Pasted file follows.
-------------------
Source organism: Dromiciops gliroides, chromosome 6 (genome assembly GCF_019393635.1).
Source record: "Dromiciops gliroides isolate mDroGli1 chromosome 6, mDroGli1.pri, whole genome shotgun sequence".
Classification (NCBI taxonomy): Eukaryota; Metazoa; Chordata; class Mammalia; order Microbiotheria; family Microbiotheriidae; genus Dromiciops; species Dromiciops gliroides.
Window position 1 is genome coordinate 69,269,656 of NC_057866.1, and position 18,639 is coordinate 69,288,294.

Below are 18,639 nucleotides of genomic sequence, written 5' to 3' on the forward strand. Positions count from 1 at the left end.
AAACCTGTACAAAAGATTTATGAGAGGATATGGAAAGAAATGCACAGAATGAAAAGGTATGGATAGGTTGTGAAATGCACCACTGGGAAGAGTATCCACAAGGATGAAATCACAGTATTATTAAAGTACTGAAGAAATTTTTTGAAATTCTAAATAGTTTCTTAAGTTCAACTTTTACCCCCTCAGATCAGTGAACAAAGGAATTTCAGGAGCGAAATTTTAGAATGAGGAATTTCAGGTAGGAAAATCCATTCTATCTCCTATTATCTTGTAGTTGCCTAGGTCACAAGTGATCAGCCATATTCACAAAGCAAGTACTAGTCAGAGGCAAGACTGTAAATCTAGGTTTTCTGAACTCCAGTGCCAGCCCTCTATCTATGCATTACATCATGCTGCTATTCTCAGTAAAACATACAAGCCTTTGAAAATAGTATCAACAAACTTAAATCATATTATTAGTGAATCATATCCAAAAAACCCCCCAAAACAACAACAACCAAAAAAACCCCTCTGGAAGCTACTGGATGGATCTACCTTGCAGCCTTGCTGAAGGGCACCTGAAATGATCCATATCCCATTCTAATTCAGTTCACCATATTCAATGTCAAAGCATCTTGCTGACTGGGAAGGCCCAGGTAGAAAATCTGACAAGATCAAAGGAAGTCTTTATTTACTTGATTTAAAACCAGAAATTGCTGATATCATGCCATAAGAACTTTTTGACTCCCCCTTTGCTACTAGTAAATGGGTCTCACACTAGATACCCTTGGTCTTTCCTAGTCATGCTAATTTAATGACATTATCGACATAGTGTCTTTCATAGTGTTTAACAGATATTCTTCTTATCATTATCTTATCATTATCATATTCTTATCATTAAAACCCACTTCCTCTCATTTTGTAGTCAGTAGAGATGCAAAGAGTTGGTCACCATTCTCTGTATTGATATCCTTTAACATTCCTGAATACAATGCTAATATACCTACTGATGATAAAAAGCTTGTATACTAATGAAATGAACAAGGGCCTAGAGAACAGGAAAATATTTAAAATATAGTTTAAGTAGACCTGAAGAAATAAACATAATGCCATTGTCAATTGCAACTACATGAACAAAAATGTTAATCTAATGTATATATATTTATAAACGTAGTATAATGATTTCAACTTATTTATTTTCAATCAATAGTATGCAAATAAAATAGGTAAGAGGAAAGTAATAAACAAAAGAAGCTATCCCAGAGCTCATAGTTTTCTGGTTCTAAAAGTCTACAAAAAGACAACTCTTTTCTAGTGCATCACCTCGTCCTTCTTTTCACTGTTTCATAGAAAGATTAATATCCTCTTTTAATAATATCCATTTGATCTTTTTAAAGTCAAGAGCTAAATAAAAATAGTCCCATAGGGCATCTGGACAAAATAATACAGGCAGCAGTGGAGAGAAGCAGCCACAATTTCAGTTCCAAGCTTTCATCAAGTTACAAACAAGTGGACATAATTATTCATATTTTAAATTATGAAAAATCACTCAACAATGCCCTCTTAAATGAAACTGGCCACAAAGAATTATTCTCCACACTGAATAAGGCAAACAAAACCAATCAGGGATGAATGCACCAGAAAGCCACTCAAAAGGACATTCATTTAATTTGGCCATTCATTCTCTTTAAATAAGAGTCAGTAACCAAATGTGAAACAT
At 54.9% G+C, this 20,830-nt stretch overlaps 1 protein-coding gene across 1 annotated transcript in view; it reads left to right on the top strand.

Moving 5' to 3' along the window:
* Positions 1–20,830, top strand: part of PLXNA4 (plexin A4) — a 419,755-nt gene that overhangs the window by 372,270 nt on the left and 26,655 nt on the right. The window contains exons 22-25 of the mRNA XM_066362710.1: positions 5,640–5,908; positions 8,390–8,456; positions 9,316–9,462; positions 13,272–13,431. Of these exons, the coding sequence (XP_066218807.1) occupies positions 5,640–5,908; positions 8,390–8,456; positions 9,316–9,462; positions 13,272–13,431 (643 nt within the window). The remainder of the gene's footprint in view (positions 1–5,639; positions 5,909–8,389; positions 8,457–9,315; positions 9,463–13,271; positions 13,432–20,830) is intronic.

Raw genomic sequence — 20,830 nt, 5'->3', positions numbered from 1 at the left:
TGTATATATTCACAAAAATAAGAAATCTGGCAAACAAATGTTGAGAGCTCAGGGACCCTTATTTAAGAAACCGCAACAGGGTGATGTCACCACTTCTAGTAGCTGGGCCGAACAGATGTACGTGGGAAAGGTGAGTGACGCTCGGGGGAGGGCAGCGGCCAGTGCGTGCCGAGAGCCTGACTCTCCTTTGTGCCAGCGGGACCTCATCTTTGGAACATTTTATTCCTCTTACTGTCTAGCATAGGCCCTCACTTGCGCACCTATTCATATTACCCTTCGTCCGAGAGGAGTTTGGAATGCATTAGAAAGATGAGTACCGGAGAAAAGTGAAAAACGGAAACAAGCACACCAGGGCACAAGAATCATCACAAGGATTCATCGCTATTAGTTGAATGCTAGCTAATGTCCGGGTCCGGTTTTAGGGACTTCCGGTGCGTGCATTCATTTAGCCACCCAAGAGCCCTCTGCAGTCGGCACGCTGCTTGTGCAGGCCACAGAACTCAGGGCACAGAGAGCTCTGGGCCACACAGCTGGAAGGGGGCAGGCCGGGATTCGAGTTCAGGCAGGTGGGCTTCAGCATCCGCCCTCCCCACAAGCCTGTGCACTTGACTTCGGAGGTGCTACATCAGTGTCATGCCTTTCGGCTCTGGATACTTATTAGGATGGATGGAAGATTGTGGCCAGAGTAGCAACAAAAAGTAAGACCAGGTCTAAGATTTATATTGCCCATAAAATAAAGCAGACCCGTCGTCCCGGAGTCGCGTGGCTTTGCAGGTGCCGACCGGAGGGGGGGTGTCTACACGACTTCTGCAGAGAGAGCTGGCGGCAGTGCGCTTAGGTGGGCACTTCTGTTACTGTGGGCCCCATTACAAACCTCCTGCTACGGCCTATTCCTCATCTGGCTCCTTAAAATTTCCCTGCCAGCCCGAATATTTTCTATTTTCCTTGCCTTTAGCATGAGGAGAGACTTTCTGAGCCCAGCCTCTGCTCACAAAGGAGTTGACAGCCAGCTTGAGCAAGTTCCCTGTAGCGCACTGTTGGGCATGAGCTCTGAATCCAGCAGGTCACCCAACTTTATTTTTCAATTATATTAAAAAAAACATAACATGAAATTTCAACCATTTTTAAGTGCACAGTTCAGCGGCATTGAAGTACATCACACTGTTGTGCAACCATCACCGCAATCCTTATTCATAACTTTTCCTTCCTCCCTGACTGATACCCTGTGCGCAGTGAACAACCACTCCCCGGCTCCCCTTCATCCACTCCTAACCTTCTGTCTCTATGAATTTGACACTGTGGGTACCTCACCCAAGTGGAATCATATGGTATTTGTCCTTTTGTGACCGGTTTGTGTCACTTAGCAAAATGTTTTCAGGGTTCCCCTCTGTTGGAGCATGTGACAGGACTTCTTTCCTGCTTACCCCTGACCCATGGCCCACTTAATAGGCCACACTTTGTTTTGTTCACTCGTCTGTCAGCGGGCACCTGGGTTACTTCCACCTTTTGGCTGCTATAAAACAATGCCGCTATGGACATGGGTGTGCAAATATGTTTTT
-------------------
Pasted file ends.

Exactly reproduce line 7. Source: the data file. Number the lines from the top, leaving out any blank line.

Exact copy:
At 54.9% G+C, this 20,830-nt stretch overlaps 1 protein-coding gene across 1 annotated transcript in view; it reads left to right on the top strand.